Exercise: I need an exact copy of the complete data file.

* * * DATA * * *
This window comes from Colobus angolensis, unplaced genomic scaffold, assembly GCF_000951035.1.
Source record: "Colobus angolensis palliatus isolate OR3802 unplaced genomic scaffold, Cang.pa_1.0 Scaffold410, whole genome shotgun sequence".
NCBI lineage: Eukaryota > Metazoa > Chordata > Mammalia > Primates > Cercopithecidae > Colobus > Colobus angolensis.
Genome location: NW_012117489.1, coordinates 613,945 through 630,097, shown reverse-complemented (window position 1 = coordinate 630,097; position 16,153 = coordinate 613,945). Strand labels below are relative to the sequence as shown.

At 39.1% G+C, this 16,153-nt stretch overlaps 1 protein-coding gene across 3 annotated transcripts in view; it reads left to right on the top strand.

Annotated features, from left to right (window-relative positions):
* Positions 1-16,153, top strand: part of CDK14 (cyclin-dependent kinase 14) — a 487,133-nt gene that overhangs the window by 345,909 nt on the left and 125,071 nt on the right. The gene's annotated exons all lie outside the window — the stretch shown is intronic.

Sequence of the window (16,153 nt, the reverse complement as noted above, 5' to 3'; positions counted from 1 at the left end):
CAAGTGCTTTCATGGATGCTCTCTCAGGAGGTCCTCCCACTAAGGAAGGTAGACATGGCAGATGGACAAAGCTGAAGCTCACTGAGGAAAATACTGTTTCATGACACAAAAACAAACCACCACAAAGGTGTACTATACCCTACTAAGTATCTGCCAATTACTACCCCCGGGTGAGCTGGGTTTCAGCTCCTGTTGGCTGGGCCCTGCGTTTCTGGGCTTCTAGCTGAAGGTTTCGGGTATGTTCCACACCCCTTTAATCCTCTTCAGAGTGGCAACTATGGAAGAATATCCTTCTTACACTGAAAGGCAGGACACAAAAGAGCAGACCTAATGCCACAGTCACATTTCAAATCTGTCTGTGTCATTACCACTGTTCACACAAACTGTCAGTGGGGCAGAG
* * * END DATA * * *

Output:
This window comes from Colobus angolensis, unplaced genomic scaffold, assembly GCF_000951035.1.
Source record: "Colobus angolensis palliatus isolate OR3802 unplaced genomic scaffold, Cang.pa_1.0 Scaffold410, whole genome shotgun sequence".
NCBI lineage: Eukaryota > Metazoa > Chordata > Mammalia > Primates > Cercopithecidae > Colobus > Colobus angolensis.
Genome location: NW_012117489.1, coordinates 613,945 through 630,097, shown reverse-complemented (window position 1 = coordinate 630,097; position 16,153 = coordinate 613,945). Strand labels below are relative to the sequence as shown.

At 39.1% G+C, this 16,153-nt stretch overlaps 1 protein-coding gene across 3 annotated transcripts in view; it reads left to right on the top strand.

Annotated features, from left to right (window-relative positions):
* Positions 1-16,153, top strand: part of CDK14 (cyclin-dependent kinase 14) — a 487,133-nt gene that overhangs the window by 345,909 nt on the left and 125,071 nt on the right. The gene's annotated exons all lie outside the window — the stretch shown is intronic.

Sequence of the window (16,153 nt, the reverse complement as noted above, 5' to 3'; positions counted from 1 at the left end):
CAAGTGCTTTCATGGATGCTCTCTCAGGAGGTCCTCCCACTAAGGAAGGTAGACATGGCAGATGGACAAAGCTGAAGCTCACTGAGGAAAATACTGTTTCATGACACAAAAACAAACCACCACAAAGGTGTACTATACCCTACTAAGTATCTGCCAATTACTACCCCCGGGTGAGCTGGGTTTCAGCTCCTGTTGGCTGGGCCCTGCGTTTCTGGGCTTCTAGCTGAAGGTTTCGGGTATGTTCCACACCCCTTTAATCCTCTTCAGAGTGGCAACTATGGAAGAATATCCTTCTTACACTGAAAGGCAGGACACAAAAGAGCAGACCTAATGCCACAGTCACATTTCAAATCTGTCTGTGTCATTACCACTGTTCACACAAACTGTCAGTGGGGCAGAG